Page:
PhotoShelter is a site developed for professional photographers who wish to grow their customer base. Over 80,000 photographers use their service to increase their sales. A photographer can use the site to sell prints and packages, as well as manage their digital downloads and stock photos, regardless of whether they are royalty-free as well as rights-managed. Photographers can also integrate their page with with Authorize.net, Netbilling, PayPal, and Stripe in order to set up billing.
Photographers can also use professionally-designed template with full access to the HTML/CSS codes of those templates so that you can customize the design as desired. You can also protect your photographs with watermarks and take advantage of a product fulfillment process. In essence, PhotoShelter is an ideal site for a photographers looking to grow their e-commerce business or just find more clients.
PhotoShelter also provides phone support, e-mail support, knowledge base, and webinars to help you understand what the site offers and how to best use the site as well as troubleshoot any problems that may develop. It is a well-rounded support system, and one that you would expect from such a premium site.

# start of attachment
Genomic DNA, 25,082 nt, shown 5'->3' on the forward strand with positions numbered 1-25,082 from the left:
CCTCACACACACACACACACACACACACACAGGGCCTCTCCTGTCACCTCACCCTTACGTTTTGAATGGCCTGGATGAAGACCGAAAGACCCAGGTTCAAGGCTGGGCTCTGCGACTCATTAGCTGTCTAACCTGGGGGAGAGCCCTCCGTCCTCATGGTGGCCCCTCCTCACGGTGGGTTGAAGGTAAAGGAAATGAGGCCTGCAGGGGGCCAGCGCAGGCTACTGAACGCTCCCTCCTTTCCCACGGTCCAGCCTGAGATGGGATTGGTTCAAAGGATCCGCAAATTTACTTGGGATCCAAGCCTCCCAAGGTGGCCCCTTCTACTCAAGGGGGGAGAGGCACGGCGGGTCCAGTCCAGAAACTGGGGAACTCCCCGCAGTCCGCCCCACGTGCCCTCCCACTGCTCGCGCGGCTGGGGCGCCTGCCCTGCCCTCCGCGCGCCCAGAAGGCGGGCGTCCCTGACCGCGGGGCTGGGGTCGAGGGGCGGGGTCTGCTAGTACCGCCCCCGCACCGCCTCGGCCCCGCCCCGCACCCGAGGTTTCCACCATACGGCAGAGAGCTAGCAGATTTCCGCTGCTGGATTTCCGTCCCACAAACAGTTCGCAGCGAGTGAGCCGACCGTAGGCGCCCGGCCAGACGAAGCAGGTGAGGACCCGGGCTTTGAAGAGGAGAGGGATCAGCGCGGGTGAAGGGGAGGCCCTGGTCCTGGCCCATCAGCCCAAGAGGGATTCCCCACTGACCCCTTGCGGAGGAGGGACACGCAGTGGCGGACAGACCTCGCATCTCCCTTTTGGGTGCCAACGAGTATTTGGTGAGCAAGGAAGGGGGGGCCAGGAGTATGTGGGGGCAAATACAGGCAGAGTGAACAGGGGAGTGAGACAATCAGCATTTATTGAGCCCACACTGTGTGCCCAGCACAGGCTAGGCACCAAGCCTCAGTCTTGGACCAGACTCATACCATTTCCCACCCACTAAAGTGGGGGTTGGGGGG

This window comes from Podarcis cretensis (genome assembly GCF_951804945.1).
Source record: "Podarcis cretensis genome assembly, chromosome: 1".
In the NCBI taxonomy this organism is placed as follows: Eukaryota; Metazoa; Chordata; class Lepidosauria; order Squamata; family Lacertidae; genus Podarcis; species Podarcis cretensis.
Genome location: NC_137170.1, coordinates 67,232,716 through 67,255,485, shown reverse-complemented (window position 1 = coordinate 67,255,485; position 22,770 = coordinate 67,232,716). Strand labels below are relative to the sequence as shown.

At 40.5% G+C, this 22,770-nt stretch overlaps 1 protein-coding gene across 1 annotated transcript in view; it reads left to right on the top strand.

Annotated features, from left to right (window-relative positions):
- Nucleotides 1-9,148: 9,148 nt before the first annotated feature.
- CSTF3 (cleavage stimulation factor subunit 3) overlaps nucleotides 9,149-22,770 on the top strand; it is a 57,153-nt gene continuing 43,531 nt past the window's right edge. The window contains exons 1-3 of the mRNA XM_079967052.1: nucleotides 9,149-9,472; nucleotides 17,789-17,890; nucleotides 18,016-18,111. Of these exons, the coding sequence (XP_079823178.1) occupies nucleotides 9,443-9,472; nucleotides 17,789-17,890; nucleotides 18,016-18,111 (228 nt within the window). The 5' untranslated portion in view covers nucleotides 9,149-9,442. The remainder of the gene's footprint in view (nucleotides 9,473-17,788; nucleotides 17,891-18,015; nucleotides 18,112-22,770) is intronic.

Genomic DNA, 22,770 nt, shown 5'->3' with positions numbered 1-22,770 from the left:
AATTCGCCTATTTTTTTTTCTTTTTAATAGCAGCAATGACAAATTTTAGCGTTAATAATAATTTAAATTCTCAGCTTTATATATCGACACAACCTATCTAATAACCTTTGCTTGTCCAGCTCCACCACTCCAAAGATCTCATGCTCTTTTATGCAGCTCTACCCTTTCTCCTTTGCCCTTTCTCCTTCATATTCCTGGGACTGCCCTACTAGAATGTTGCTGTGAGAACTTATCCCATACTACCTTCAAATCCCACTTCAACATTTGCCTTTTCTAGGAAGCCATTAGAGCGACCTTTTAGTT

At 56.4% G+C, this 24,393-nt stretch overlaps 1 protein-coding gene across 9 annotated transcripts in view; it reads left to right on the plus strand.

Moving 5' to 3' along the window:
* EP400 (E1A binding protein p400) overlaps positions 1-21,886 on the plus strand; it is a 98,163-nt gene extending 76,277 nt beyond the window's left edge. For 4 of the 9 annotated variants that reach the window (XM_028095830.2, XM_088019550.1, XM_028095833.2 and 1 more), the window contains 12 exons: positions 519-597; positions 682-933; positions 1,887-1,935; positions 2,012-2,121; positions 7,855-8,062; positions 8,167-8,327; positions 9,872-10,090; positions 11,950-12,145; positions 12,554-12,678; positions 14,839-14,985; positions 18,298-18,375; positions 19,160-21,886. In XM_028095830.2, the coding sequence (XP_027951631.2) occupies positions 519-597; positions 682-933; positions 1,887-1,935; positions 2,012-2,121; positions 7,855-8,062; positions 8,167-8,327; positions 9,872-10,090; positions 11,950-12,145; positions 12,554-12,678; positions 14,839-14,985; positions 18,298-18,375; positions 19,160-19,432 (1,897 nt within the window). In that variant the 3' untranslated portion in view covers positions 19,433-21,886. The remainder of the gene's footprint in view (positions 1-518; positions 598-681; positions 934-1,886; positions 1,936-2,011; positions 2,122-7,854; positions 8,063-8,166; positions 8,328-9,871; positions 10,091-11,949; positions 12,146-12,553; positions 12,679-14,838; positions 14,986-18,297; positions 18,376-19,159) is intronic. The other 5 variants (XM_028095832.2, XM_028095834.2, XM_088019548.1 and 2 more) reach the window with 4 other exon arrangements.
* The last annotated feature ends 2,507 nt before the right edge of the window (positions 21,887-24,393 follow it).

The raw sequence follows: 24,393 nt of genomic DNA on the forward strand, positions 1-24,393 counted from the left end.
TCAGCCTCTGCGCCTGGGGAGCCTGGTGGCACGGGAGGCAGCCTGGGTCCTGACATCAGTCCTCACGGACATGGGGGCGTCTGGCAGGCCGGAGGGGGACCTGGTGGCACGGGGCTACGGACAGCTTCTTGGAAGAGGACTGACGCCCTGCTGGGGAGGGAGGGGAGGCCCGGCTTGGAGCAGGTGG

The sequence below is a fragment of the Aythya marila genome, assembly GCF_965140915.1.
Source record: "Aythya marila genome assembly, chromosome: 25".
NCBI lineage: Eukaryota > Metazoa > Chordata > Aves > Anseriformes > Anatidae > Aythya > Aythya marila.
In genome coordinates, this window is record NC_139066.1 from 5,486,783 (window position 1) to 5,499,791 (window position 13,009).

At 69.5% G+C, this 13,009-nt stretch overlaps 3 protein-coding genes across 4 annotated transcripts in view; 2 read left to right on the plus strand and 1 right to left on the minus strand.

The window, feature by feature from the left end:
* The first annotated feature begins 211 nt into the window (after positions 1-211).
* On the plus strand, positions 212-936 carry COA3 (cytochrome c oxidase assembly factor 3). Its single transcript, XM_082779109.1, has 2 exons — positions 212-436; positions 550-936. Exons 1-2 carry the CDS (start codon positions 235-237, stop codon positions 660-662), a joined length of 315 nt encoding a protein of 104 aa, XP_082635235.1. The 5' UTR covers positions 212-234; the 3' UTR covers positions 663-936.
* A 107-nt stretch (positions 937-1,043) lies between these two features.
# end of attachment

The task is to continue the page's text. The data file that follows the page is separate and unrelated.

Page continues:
PhotoShelter offers a 14-day risk-free trial so that you can see if the site benefits you. One problem is the site requires you to give your credit card information right at the start so that once the free trial is over the payment is dealt with straight away, so that is something to keep an eye on. That said, they do offer a a free month of service if you sign up for a years service, The three plans are Basic ($9.99/month), Standard ($29.99/month), and Pro ($49..99/month). The most popular plan is Standard, which comes with its own domain name, 50GB more storage than Basic, and discounts from related partners. The Pro plans adds another 1000GB of storage. Combined with the other features this means that you can worry less about the business aspect and worry more about taking pictures.
Let’s start discussing your small business marketing plan by taking a look at the definition of marketing itself. Marketing covers more than just advertising, which is a concept many small business owners may not understand. The most important function of marketing, arguably, is to create a unique selling proposition to the buyer, thereby making them less able to consider other options. Marketing is just as much about what you sell, as how you go about selling it.
The service industry is a tricky landscape, due to the fact that, often times, no tangible property is transferred back and forth. Sure, you may purchase a software program that comes on a disk, but in reality, you are merely purchasing the right to use that program, not the rights to the program itself. The service industry is a world dominated by intellectual property, and protecting yours should be your utmost goal.